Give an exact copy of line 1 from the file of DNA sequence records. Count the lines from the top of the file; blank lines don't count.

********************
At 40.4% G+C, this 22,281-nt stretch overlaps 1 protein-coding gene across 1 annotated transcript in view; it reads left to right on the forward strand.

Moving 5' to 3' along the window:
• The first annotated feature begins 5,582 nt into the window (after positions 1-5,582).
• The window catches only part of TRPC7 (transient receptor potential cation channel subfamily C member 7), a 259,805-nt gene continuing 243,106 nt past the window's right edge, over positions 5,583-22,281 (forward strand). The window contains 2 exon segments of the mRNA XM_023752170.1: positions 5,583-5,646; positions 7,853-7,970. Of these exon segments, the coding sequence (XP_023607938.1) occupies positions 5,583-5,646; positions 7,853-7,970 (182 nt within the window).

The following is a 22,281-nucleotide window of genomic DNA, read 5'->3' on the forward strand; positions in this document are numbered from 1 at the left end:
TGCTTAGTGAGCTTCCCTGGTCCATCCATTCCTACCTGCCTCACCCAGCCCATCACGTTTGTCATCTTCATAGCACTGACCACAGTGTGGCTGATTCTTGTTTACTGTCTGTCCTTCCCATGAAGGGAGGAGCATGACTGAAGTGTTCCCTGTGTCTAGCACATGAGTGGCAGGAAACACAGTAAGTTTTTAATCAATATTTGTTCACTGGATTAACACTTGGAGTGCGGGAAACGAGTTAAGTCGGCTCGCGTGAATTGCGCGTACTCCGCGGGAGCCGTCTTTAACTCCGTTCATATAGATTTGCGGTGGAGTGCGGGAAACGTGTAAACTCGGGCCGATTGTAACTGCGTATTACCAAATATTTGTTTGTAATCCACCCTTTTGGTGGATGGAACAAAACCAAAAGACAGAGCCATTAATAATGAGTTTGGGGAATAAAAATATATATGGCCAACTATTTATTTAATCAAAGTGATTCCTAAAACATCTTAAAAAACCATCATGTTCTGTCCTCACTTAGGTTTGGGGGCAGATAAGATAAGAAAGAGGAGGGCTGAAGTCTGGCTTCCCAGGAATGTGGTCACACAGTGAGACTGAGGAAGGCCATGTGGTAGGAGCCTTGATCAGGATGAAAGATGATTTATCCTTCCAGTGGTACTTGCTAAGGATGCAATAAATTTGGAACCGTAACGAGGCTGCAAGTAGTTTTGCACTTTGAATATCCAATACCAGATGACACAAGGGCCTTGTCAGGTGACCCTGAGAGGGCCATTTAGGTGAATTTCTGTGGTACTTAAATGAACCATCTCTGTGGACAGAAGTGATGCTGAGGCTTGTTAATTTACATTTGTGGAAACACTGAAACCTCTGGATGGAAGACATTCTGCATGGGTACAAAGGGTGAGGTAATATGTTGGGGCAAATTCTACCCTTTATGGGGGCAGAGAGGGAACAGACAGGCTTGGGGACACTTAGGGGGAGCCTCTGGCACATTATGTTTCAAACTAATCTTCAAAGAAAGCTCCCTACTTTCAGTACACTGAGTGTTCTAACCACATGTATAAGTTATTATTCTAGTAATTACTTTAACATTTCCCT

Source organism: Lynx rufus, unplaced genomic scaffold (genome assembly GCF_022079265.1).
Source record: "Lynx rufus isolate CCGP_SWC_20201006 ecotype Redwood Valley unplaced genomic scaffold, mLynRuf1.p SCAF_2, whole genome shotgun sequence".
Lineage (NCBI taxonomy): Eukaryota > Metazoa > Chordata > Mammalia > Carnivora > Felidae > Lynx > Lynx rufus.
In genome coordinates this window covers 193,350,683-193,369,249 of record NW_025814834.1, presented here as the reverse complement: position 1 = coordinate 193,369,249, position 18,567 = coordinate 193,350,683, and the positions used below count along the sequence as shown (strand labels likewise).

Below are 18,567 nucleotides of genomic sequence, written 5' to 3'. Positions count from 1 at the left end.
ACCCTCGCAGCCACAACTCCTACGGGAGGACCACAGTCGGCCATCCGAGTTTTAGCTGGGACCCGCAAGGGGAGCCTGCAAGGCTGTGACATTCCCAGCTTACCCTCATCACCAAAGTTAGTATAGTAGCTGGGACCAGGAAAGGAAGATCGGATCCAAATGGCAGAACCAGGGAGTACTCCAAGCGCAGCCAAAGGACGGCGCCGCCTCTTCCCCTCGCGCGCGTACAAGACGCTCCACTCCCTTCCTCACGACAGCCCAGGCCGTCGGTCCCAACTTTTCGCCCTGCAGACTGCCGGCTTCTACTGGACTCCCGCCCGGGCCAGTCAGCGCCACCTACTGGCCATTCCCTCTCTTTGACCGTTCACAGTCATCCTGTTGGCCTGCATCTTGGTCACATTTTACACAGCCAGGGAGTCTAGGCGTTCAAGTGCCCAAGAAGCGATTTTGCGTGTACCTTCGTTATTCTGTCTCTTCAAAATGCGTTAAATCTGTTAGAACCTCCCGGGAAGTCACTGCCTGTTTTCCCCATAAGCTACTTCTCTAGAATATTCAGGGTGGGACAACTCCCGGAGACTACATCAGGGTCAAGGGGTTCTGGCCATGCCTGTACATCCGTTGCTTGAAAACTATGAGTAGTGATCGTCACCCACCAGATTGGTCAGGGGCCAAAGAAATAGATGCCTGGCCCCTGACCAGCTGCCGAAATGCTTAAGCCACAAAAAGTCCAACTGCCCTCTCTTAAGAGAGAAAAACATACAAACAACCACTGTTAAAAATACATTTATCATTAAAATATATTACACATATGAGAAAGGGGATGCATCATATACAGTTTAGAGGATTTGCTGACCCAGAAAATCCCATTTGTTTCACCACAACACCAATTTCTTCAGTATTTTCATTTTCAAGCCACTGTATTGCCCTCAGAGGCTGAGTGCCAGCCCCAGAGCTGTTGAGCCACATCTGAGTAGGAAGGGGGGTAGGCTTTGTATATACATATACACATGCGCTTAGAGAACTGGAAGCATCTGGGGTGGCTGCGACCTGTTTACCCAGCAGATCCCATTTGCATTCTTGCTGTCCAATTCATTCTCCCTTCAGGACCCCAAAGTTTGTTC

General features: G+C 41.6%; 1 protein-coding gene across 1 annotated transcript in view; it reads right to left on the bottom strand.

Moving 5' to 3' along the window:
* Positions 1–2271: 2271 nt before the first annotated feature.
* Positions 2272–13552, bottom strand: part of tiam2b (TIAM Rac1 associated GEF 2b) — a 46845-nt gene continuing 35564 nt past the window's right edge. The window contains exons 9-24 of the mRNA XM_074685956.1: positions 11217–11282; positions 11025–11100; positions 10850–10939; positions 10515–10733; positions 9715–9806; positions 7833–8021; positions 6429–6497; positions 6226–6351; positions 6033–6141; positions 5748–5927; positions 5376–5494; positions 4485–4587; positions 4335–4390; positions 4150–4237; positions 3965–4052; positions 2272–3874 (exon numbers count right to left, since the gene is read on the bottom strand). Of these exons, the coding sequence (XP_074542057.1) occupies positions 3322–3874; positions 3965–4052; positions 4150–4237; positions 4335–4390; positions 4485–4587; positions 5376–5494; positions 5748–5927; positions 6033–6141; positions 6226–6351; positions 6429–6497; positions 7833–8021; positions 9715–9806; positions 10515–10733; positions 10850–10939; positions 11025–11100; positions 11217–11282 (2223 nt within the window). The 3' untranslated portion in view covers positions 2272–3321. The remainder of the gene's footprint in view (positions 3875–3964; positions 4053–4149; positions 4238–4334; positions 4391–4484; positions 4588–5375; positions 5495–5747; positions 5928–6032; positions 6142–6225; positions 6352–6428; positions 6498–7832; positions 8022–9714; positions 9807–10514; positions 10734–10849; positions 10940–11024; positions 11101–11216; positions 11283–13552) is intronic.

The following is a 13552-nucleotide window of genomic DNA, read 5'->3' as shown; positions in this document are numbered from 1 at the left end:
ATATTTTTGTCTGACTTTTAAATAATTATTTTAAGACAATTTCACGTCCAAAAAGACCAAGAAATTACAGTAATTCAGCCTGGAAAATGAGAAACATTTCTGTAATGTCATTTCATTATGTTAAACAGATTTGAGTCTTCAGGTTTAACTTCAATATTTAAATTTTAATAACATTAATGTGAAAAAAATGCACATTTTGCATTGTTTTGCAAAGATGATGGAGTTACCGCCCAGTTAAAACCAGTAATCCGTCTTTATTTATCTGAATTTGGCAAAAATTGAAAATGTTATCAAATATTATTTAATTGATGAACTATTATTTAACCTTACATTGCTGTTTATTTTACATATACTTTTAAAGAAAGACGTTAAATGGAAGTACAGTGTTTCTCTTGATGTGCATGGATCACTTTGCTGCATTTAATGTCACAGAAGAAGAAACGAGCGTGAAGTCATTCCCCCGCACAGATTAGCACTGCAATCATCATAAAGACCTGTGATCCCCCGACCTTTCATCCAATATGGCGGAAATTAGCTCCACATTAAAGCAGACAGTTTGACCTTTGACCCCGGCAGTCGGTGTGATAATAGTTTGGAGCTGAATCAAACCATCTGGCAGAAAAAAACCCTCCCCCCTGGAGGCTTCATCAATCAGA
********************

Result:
At 40.4% G+C, this 22,281-nt stretch overlaps 1 protein-coding gene across 1 annotated transcript in view; it reads left to right on the forward strand.